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HaliMac Axe Throwing brings people together

'You can get out, you’re doing something that’s somewhat active, but the social aspect of this is just immense,' said Paul MacInnis, co-owner of HaliMac
Paul MacInnis, co-owner of HaliMac Axe Throwing, with his mug.

HaliMac Axe Throwing is giving locals a new way to bond with friends.

"You can get out, you’re doing something that’s somewhat active, but the social aspect of this is just immense," said Paul MacInnis, co-owner of HaliMac.

Paul MacInnis is this week’s midweek mugging recipient. He owns the business with his cousin, Adrian Beaton.

Located at 1920 Brunswick St., the lounge marks a homecoming for MacInnis and Beaton, who both grew up in Halifax.

“It was definitely something that was on our bucket list of things we wanted to do, [to] get ourselves back here to Halifax,” MacInnis said. “And we think there’s a great market here.”

The pair have two other axe-throwing locations, in Kentville, Nova Scotia and St. John’s, Newfoundland.

MacInnis said one reason he believes axe-throwing has become so popular is because it brings people together.

“People have great conversations, they can have a beer if they’d like, it’s all about getting out there, chatting with people, people aren’t on their devices,” he said. “It’s just this amazing hour or two where people can connect.”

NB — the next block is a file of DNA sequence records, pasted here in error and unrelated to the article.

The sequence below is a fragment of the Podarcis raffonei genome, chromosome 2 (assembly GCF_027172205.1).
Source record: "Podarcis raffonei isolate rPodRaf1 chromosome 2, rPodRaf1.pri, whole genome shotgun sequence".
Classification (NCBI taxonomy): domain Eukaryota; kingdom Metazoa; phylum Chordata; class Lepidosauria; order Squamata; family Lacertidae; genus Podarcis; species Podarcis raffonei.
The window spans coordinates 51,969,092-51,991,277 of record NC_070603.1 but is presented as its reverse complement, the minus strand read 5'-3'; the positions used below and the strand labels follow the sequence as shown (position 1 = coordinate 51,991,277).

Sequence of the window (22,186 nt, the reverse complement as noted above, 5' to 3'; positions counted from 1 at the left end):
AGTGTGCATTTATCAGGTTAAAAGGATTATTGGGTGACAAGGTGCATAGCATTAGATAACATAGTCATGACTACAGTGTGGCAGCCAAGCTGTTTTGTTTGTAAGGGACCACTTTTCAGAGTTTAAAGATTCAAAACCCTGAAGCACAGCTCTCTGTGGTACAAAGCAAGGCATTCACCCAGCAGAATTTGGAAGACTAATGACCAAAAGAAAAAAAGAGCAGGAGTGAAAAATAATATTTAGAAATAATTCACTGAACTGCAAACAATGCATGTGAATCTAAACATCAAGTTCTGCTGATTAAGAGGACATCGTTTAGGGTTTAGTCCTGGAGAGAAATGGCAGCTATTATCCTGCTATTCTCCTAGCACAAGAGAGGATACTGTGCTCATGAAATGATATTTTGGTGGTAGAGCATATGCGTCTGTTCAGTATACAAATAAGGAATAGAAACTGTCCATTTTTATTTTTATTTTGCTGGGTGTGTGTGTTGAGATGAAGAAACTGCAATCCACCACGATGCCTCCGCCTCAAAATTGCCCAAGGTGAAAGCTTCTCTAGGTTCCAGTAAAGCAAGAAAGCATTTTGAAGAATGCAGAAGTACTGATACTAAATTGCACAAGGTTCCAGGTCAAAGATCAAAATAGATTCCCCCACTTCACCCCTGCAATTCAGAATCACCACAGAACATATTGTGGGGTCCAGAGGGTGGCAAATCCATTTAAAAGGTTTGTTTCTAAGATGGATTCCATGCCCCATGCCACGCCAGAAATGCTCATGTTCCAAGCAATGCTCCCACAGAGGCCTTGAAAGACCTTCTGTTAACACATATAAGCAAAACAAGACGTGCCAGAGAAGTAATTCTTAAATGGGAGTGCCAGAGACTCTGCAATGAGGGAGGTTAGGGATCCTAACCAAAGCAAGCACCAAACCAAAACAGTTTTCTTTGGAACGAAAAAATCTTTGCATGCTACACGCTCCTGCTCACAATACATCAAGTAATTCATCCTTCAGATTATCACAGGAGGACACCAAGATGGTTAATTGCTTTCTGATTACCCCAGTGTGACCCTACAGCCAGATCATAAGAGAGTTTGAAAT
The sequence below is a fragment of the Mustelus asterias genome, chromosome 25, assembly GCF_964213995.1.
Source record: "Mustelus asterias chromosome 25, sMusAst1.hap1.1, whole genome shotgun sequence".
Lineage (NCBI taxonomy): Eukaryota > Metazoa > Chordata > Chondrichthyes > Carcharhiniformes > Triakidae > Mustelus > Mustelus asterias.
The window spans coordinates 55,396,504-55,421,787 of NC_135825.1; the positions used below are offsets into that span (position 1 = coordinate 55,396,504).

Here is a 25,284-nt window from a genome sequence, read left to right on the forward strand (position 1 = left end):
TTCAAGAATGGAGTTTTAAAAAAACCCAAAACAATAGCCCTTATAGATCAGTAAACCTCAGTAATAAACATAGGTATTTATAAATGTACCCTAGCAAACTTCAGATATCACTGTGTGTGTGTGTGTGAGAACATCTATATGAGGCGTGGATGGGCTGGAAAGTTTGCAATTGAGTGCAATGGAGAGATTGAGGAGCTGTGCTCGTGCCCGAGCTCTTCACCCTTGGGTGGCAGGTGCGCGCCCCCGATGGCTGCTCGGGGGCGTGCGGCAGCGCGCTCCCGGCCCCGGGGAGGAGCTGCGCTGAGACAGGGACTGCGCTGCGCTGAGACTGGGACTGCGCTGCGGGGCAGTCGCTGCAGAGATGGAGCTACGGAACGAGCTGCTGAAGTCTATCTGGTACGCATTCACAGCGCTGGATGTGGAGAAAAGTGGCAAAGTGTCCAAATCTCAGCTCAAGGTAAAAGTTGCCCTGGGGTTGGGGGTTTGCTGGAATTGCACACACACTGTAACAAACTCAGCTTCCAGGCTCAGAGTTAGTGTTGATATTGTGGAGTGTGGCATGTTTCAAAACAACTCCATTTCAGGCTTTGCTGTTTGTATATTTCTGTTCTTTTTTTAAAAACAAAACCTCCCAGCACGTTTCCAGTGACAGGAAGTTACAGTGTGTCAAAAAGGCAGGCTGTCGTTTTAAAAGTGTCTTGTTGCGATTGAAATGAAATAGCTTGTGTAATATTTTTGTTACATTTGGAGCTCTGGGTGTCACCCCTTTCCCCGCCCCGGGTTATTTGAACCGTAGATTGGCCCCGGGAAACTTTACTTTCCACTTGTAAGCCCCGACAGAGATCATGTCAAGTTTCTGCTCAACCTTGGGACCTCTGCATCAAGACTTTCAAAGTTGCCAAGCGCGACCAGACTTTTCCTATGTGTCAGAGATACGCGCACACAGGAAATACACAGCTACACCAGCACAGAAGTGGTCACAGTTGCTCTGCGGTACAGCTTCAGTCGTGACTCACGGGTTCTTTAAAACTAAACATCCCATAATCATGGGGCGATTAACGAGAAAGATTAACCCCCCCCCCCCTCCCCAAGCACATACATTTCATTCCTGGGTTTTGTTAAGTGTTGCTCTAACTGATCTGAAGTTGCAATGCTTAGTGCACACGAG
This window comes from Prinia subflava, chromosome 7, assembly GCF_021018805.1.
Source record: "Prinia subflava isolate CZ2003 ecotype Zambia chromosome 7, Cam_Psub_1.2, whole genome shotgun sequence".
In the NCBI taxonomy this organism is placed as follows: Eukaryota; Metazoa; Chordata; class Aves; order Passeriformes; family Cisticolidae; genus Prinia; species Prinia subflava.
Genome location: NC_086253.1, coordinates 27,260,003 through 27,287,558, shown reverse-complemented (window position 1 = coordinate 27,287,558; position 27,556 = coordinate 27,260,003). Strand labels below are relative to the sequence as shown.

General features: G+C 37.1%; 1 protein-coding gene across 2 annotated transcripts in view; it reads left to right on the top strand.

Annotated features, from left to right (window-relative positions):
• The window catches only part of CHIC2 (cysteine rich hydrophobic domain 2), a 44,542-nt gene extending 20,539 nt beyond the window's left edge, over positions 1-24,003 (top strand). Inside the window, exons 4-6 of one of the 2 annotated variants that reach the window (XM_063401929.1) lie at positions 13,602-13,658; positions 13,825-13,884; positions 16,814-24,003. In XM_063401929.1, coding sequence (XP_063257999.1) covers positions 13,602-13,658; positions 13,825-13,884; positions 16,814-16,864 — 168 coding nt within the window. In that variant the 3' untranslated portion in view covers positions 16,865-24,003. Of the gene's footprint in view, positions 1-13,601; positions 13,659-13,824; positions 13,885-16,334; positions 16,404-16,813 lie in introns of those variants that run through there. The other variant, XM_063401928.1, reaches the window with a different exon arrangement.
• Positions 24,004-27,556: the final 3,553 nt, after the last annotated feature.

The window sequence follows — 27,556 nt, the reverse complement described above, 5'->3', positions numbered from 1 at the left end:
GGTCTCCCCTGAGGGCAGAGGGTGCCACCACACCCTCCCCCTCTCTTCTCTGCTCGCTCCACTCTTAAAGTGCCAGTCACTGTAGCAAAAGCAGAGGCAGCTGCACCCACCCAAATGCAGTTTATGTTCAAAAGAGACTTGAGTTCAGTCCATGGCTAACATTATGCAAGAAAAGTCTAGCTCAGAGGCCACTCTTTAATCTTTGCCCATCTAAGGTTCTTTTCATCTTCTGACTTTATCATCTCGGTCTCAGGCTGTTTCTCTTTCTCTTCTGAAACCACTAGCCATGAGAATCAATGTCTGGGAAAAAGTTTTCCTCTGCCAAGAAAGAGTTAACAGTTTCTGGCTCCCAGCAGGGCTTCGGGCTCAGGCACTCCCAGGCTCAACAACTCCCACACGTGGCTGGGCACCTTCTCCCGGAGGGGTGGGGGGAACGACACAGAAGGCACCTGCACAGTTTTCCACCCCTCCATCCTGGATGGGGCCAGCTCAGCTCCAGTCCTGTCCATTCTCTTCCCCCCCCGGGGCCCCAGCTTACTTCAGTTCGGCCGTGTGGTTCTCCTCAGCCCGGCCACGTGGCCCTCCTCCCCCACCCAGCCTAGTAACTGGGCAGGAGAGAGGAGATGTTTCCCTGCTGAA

Those interested in axe throwing have the option of either a one-hour or two-and-a-half-hour session. Reservations are available, but not required.

“We really welcome people to walk in off the street,” MacInnis said.

Pricing is done per person rather than per lane, so individuals who want to give it a try are also welcome, MacInnis said.

HaliMac serves food such as tacos, wraps and nachos, options that are “nice and quick, made fresh to order,” MacInnis said.

It also works with local vendors to provide craft beer, cider, wine and spirits from Atlantic Canada.

MacInnis, who previously worked as a high school teacher, decided to switch to entrepreneurship when Beaton pitched him on the idea of an axe-throwing lounge.

“I wanted to wake up every day and do what made me truly happy, and that was running a business,” he said.

MacInnis said he's seen people of all ages try axe throwing, including groups such as work socials, birthday parties and family events.

There is no minimum age, however MacInnis notes children who are interested in axe-throwing need to be strong enough to life the small axe.

HaliMac's two other locations frequently work with local charities such as Big Brother and Big Sisters, something MacInnis said he would also like to do in the city.

“We’re super excited to get that side of the business up and running in Halifax,” he said.


Nicole Bayes-Fleming

About the Author: Nicole Bayes-Fleming

Nicole Bayes-Fleming is a freelance reporter and digital editor based in Halifax. She graduated from Carleton University in 2017.
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